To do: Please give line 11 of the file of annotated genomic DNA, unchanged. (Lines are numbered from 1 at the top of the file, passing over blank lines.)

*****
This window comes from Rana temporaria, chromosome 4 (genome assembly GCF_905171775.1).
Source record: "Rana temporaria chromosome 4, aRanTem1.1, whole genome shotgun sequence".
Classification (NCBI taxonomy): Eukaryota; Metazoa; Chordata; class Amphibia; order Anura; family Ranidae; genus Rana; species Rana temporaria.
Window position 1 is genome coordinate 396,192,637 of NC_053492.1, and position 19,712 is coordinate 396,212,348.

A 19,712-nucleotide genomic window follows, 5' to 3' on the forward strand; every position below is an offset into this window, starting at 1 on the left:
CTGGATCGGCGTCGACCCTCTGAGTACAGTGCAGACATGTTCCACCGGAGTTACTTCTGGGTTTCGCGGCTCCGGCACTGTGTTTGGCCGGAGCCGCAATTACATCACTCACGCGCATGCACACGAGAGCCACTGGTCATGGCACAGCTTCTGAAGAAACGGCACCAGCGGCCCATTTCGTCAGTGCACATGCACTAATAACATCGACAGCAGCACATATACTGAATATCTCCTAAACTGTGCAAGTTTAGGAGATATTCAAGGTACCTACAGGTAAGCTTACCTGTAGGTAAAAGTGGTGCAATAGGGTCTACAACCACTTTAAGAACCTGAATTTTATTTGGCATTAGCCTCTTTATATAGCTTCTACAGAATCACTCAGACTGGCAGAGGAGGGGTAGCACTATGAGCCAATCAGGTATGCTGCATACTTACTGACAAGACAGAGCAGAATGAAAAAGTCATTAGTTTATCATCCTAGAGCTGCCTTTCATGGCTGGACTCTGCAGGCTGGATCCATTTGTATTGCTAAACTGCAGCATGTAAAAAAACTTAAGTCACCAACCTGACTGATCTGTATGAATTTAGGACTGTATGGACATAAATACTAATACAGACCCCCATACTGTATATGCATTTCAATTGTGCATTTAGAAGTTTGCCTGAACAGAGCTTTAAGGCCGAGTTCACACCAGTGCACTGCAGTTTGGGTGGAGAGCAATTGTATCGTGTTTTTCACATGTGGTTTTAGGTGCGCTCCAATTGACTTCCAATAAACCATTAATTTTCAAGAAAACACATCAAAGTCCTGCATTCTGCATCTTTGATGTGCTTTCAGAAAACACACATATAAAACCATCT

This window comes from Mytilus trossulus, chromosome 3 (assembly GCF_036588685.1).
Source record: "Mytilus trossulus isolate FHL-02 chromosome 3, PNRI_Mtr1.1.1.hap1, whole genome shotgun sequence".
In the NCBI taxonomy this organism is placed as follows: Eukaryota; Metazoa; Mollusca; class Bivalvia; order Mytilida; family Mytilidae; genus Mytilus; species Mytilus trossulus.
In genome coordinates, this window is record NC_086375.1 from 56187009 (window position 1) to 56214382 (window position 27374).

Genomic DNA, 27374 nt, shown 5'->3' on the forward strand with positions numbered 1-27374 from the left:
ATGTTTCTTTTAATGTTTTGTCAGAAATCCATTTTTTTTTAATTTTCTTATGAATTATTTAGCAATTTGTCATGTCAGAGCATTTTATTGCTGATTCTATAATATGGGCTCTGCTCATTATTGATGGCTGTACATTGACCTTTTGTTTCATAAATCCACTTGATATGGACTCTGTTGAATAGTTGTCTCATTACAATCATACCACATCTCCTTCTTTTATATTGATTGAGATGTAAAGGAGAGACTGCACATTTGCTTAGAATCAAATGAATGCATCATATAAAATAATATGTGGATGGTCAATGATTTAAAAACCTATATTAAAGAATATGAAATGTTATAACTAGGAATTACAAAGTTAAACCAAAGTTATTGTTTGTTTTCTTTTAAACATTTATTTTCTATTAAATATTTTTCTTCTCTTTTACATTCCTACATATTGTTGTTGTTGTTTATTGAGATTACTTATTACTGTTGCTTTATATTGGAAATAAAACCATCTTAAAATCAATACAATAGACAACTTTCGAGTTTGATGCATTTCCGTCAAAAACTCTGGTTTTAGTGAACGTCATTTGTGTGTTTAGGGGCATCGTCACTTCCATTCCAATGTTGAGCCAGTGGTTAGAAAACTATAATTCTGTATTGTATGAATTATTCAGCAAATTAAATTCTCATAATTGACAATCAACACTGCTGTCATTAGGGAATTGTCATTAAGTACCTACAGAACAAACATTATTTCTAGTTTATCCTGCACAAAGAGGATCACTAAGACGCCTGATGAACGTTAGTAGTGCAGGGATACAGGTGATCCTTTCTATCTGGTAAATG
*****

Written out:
Genomic DNA, 27374 nt, shown 5'->3' on the forward strand with positions numbered 1-27374 from the left: